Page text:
limited circumstances set out in the directive. The right to information and
consultation will cover:
– The recent and probable development of a business’s or establishment’s
activities and economic situation
– The situation, structure and probable development of employment within a
business and on any anticipatory measures envisaged, in particular where there
is a threat to employment and
– Decisions likely to lead to substantial changes in work organisation or
The practical arrangements for information and consultation are to be
defined and implemented in accordance with the law and practice of member
states, with the opportunity for management and workers to reach agreement on
The proposals stipulate that information should be given to the employees’
representative at such time, in such manner and with such content, as to enable
them to analyse it and prepare an appropriate response. The representatives
will be entitled to request assistance to analyse the information from experts
specified by them.
Employers will be entitled to withhold information where disclosure would
seriously harm or be prejudicial to their business. Alternatively, employers
may require that employee representatives keep information confidential.
Once information has been provided, management and employee representatives
must enter into "good faith" consultations. Consultations will
require dialogue and an exchange of views with "a view to reaching an
agreement." However, the right to information and consultation will not
extend to the right to veto management decisions.
The directive offers no definition of "good faith". However, the
concept has seen much litigation in other jurisdictions, including Australia
and New Zealand, where it is assumed to require constructive dialogue and
possibly, on a wide reading, concessions on the part of both parties.
Penalties for non-compliance with the directive are to be set by individual
countries, but must be "effective, proportionate and dissuasive" to
Clearly there is much in these proposals which is alien to the UK way of
conducting business. The directive’s staged implementation is designed to ease
the transition, providing sufficient time for employers to adjust to the new
working environment. However, even though the directive will not come into
force for some time, a wise employer would do well to consider now ways they
can involve employees more generally in decisions that affect them. n
Partner Stefan Martin and associate Franklin Gaffney are members of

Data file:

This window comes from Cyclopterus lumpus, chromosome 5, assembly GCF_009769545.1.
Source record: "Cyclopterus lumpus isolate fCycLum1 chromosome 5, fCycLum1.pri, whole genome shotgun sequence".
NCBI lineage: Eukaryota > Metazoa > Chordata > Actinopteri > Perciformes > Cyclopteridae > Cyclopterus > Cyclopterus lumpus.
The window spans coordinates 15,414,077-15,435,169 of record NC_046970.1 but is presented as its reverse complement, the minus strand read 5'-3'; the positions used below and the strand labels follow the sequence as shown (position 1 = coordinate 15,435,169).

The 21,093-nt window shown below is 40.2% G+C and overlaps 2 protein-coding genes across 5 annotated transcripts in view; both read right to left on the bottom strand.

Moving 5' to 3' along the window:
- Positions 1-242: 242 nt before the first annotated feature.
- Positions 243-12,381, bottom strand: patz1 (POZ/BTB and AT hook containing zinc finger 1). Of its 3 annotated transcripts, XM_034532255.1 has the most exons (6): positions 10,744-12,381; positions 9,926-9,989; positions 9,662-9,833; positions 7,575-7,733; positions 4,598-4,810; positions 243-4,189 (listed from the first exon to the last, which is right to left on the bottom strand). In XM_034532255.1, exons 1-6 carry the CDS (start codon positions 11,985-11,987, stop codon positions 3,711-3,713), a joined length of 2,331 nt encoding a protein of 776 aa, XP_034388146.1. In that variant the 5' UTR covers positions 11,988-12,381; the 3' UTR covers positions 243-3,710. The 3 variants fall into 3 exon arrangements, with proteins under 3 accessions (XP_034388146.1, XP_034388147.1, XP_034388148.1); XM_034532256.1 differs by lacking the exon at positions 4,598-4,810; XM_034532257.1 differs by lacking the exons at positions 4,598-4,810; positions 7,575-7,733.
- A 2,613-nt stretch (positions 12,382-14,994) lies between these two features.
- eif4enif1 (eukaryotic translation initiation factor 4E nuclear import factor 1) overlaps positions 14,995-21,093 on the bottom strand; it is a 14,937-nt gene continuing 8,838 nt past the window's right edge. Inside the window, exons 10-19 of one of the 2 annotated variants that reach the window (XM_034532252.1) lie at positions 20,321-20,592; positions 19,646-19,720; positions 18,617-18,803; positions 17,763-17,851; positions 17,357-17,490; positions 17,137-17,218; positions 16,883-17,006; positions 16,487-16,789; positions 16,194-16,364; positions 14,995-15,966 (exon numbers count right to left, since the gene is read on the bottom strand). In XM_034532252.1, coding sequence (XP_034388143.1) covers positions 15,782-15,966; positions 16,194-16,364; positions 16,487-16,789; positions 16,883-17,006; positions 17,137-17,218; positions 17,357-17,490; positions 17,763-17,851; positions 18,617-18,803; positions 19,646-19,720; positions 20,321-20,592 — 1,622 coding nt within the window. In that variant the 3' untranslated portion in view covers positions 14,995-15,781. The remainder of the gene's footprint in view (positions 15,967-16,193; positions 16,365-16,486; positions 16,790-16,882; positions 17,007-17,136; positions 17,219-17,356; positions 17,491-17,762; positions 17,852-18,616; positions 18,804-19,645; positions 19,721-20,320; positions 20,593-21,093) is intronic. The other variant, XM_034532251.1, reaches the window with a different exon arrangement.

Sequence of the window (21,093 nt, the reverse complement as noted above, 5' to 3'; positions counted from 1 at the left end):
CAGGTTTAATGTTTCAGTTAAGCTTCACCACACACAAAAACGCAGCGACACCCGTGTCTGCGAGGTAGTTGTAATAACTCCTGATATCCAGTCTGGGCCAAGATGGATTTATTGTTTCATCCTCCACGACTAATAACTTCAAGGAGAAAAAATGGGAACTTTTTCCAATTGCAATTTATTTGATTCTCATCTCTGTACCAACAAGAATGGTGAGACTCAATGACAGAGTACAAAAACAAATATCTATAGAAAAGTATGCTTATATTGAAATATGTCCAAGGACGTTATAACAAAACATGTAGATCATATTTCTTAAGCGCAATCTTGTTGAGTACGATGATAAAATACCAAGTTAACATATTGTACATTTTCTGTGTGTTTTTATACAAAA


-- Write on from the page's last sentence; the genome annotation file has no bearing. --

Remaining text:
international law firm Allen & Overy’s Workplace Representation and
How it works in France and Germany
The proposals contained in the draft
directive are unlikely to have a significant impact in many other European
countries because the type of domestic works councils they provide for have
been in place there for many years. It is also second nature for many European
employers to inform and consult with employee representatives on a range of
issues, not merely those covered by the new directive. Accordingly, the
existing practice in both France and Germany extends way beyond what will be
required by the new law.
In both France and Germany, history and the cultural context
play an important role in information and consultation provisions.
In France, works councils apply in firms with over 50 employees
and act as a means of disseminating business information to employees. The
works council is consulted on matters such as redundancies and training, but
the focus is, to a large extent, on the administration of social
activities. Since the 1980s, trade
union involvement in works councils has diminished and been replaced by greater
Employees elect members to work councils although trade
unionists are given preference of nomination. This is a means of avoiding
potential competition between the works council and trade unions. French surveys
have shown that work councils dominated by trade unionists tend to be more
independent than non-unionised work councils and more proactive when seeking
information and consulting with management.
In Germany, works councils have become identified as important
mechanisms for co-determination in the workplace. The works councils are used
as part of the mediation process between industry level wage bargaining
consultative rights that are enjoyed by employees at the enterprise level. In
Germany, works councils are mandatory in firms with at least five employees,
but only where employees request their establishment.
Currently, two-thirds of German workers are represented by a
domestic works council.
While the councils have no bargaining power over core issues
such as wages, they have extensive rights of consultation over matters deemed
to involve a "communality of interest", such as workplace training.
They also have legal powers to veto corporate decisions on important matters
such as restructuring.